We have already seen that keeping paper for a few centuries requires a commitment to active management for generations. Now we have seen that paper preservation means we have to put in some real work at the very beginning of a record’s life, too. Extrapolating briefly to the digital environment, this lesson indicates that maximising a record’s life depends as much on the effort and care we take when creating the electronic file as it does on keeping it afterwards. It indicates, perhaps, that we might need to abandon our usual word processor. It also indicates that we should allow many of our digital records to die.

Here then are our next lessons:

  • Creating the record properly at the start helps. If you want to keep a paper document forever then it helps to create it on the highest quality acid-free paper you can get. You record your name, the date you created the record, and why you created it. If it’s a group photograph then you write on the back the names of the people involved, and where and when it was taken. Then you place this record in an acid-free folder, inside an acid-free box, and you store the box in a BS5454-compliant archives repository. You can do these steps later, but at the cost of the record’s life expectancy, or at the cost of lost knowledge about the record.
  • You cannot preserve everything. Active preservation of paper records costs money, and if you want to keep paper records forever, then that costs a lot of money. So, paper records get selected. Active preservation of digital records also costs: it costs money, time, and storage. Moreover, the fact that creating the record properly in the first place takes time and effort, means that we don’t want to do this for every record, just those which we expect will be worth it.

Minimising the workload

People are useless. People will email their colleagues at work explaining the details of the spreadsheet they are attaching, only to fail to attach the spreadsheet itself, all because they are too lazy to check an email before clicking send. They will spend days crafting a report to their manager, then cannot be bothered to spend two minutes to spell check it. They will send an email with nothing in the subject field. They will take a photograph, then omit to write on the reverse the names of the people in the photo, or where it was taken, or when. They will stuff all their official papers under the bed. They will set up a nest of sub-folders in their email inbox, then become too lazy to move emails into them, so that their inbox groans under the weight of thousands of unsorted messages and the only way to find anything is by searching the entire lot.

Any realistic preservation policy, whether paper or digital, needs to take account of this. The inherent difficulties in preserving paper for hundreds of years would be irrelevant if people could be trusted to carry out the work themselves, but people tend to be lazy and useless, and so preservation needs to be given to a dedicated member of staff who is trained and paid to carry out the preservation function, and who can be fired if she fails. And this is the fourth and final reason why Domesday Book has survived nine hundred years: because someone has been paid to ensure that it survives. Without this ongoing commitment from the British government the Domesday Book would have been lost generations ago.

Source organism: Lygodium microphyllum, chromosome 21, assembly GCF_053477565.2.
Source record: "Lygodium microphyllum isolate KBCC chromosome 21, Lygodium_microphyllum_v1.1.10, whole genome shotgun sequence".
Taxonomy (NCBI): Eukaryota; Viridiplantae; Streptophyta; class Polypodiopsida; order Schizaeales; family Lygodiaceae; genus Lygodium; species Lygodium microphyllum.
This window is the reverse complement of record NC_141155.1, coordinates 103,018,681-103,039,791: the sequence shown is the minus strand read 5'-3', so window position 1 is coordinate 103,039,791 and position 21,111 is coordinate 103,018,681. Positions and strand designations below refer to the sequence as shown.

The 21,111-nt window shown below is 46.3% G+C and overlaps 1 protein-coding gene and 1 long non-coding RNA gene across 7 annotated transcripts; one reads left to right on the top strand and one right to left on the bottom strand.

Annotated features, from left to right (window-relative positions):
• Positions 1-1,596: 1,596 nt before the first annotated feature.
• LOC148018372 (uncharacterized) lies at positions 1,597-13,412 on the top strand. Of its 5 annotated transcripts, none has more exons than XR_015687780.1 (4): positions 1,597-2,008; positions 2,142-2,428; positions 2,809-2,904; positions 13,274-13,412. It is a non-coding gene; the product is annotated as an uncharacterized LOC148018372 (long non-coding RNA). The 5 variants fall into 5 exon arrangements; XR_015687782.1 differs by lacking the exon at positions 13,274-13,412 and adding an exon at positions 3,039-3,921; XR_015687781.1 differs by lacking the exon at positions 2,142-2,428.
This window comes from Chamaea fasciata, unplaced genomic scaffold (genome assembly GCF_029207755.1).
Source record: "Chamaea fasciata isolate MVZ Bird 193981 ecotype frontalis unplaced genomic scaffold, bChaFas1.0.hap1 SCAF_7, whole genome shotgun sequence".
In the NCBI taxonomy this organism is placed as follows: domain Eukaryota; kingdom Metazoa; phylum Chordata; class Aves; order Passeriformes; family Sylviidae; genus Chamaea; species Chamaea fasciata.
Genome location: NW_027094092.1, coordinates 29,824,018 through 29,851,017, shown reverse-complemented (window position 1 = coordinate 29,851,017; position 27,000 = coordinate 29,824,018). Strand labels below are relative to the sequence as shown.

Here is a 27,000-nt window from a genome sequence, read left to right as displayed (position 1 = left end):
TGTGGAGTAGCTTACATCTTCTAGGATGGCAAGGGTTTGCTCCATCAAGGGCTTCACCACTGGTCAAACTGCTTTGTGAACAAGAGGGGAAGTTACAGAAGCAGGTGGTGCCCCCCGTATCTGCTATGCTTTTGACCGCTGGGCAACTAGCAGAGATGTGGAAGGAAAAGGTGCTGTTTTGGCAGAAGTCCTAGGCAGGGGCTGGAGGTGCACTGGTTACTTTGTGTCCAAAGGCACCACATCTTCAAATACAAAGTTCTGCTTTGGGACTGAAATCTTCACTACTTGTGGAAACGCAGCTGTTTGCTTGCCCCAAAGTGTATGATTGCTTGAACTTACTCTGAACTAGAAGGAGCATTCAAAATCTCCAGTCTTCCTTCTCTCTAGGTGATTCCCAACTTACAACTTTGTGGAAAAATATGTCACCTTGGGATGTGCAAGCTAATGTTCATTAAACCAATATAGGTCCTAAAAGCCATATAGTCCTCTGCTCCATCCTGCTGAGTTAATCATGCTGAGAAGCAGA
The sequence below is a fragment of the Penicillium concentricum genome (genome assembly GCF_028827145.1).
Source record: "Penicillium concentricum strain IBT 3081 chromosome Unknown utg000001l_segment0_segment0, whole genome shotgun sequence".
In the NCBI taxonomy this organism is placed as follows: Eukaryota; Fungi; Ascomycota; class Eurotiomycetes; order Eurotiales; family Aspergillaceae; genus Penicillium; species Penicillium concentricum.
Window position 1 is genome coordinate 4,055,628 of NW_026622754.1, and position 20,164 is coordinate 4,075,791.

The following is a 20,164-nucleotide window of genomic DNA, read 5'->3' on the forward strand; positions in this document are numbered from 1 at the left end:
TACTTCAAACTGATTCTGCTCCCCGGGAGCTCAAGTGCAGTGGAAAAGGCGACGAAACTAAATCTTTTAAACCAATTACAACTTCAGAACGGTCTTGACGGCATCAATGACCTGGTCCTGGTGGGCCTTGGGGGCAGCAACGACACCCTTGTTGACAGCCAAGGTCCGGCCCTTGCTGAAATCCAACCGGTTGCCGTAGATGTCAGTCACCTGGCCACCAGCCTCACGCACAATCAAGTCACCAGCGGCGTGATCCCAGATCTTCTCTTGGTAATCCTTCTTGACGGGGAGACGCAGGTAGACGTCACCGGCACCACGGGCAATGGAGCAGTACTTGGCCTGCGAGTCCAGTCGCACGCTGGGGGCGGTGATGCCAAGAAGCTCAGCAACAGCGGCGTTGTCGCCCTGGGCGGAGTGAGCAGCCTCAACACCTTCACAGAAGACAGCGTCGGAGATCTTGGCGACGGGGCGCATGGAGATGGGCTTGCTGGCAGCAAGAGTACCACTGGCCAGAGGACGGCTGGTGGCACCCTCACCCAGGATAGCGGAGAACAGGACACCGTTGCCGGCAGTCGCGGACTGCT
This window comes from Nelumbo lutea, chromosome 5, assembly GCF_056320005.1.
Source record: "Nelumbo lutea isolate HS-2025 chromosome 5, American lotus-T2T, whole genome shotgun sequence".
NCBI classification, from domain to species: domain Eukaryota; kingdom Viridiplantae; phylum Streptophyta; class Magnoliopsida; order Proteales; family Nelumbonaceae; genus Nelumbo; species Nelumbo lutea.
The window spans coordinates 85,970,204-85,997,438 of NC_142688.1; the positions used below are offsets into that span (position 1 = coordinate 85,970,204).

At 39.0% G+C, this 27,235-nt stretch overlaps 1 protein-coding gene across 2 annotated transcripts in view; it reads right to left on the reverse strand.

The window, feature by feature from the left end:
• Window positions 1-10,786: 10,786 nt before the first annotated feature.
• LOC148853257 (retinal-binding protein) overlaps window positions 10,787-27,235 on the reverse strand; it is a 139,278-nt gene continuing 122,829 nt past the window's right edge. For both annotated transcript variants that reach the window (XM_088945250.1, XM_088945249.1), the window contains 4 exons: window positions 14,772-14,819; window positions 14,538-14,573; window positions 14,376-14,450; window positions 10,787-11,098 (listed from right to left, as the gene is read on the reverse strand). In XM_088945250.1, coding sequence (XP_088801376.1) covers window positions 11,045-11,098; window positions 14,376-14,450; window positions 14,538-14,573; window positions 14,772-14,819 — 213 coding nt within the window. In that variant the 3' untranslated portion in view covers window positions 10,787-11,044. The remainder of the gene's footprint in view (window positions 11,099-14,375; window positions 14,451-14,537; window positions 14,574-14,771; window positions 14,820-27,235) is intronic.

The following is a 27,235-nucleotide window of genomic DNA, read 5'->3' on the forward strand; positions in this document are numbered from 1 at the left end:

This lesson is particularly true of digital preservation, which is potentially so much more complicated than paper preservation. If your organisation is genuinely committed to preserving selected digital records for their maximum lifetime then it needs to write that responsibility into someone’s job description.

But we also need to ensure that this is an achievable and realistic job. As time goes on the number of records being saved for long term preservation will increase, and the workload involved in preservation will increase in line. We have to set up our procedures at the beginning so that they give our new digital records manager the least amount of long term work to do. For instance, we could (in theory) adopt a weird policy of migrating digital records to new formats every three years. In year 3 we will have x number of records to migrate. In year 6 we will have at least 2x records to migrate, the original batch plus all the records created in the meantime. In year 9 we will have at least 3x records to migrate, three times the original workload. Over the six year period from year 3 to year 9 we will have carried out a total of 6x migrations on a quantity of records which is only 3x in size. So, the policy we have set up has created workload out of thin air. In order to be realistic, whatever policy we set up needs to be one which gives us the least amount of additional work to do in the foreseeable future.

If you are reading this as an individual, rather than as an employee of an organisation, please do not think that this does not apply to you. For you are likely to be just as busy nine years from now as you are today, if not busier. If you have digital records which you wish to preserve for as long as possible, essentially forever, then you need to put in place actions today which will minimise your actions tomorrow.

Our last lesson is therefore:

  • A good preservation strategy is one which gives us the least amount of work to do in the future. Remember that we want to reduce our future workload as much as possible. It is not possible to reduce it to zero, but we can adopt digital preservation procedures which are work-lite, thereby freeing up time and resources for our real business.

Summary

Let’s sum up what we have learned from this brief examination of paper preservation.

  • All preservation involves active management of the records.
  • Creating the record properly at the start helps.
  • Try not to let people consult the original.
  • You cannot preserve everything.
  • A good preservation strategy is one which gives us the least amount of work to do in the future.

Sources on Domesday Book: Michael Gullick, ‘The Great and Little Domesday Manuscripts’ in Domesday Book Studies (Alecto 1987); John D. Cantwell, The Public Record Office 1858-1958 (HMSO 1991); Domesday Exhibition Guide (HMSO 1986).